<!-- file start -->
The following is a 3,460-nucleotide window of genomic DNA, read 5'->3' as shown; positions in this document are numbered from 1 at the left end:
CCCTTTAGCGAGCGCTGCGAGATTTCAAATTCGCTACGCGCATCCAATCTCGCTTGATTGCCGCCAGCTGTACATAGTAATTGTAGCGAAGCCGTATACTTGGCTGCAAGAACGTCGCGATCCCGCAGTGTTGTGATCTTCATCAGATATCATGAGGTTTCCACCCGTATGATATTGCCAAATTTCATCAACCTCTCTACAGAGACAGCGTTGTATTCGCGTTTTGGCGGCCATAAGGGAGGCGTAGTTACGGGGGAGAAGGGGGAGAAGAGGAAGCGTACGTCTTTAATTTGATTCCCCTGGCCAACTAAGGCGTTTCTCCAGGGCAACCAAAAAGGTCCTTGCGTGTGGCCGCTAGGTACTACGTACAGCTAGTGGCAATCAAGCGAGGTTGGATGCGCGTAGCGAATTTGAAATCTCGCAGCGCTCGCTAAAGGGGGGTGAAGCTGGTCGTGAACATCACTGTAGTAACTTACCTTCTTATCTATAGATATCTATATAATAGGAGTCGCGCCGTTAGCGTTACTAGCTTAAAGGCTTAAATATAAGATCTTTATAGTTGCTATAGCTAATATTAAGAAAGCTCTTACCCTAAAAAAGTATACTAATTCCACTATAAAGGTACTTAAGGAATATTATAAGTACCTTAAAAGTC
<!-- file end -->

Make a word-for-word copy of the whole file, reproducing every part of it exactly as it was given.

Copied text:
The following is a 3,460-nucleotide window of genomic DNA, read 5'->3' as shown; positions in this document are numbered from 1 at the left end:
CCCTTTAGCGAGCGCTGCGAGATTTCAAATTCGCTACGCGCATCCAATCTCGCTTGATTGCCGCCAGCTGTACATAGTAATTGTAGCGAAGCCGTATACTTGGCTGCAAGAACGTCGCGATCCCGCAGTGTTGTGATCTTCATCAGATATCATGAGGTTTCCACCCGTATGATATTGCCAAATTTCATCAACCTCTCTACAGAGACAGCGTTGTATTCGCGTTTTGGCGGCCATAAGGGAGGCGTAGTTACGGGGGAGAAGGGGGAGAAGAGGAAGCGTACGTCTTTAATTTGATTCCCCTGGCCAACTAAGGCGTTTCTCCAGGGCAACCAAAAAGGTCCTTGCGTGTGGCCGCTAGGTACTACGTACAGCTAGTGGCAATCAAGCGAGGTTGGATGCGCGTAGCGAATTTGAAATCTCGCAGCGCTCGCTAAAGGGGGGTGAAGCTGGTCGTGAACATCACTGTAGTAACTTACCTTCTTATCTATAGATATCTATATAATAGGAGTCGCGCCGTTAGCGTTACTAGCTTAAAGGCTTAAATATAAGATCTTTATAGTTGCTATAGCTAATATTAAGAAAGCTCTTACCCTAAAAAAGTATACTAATTCCACTATAAAGGTACTTAAGGAATATTATAAGTACCTTAAAAGTC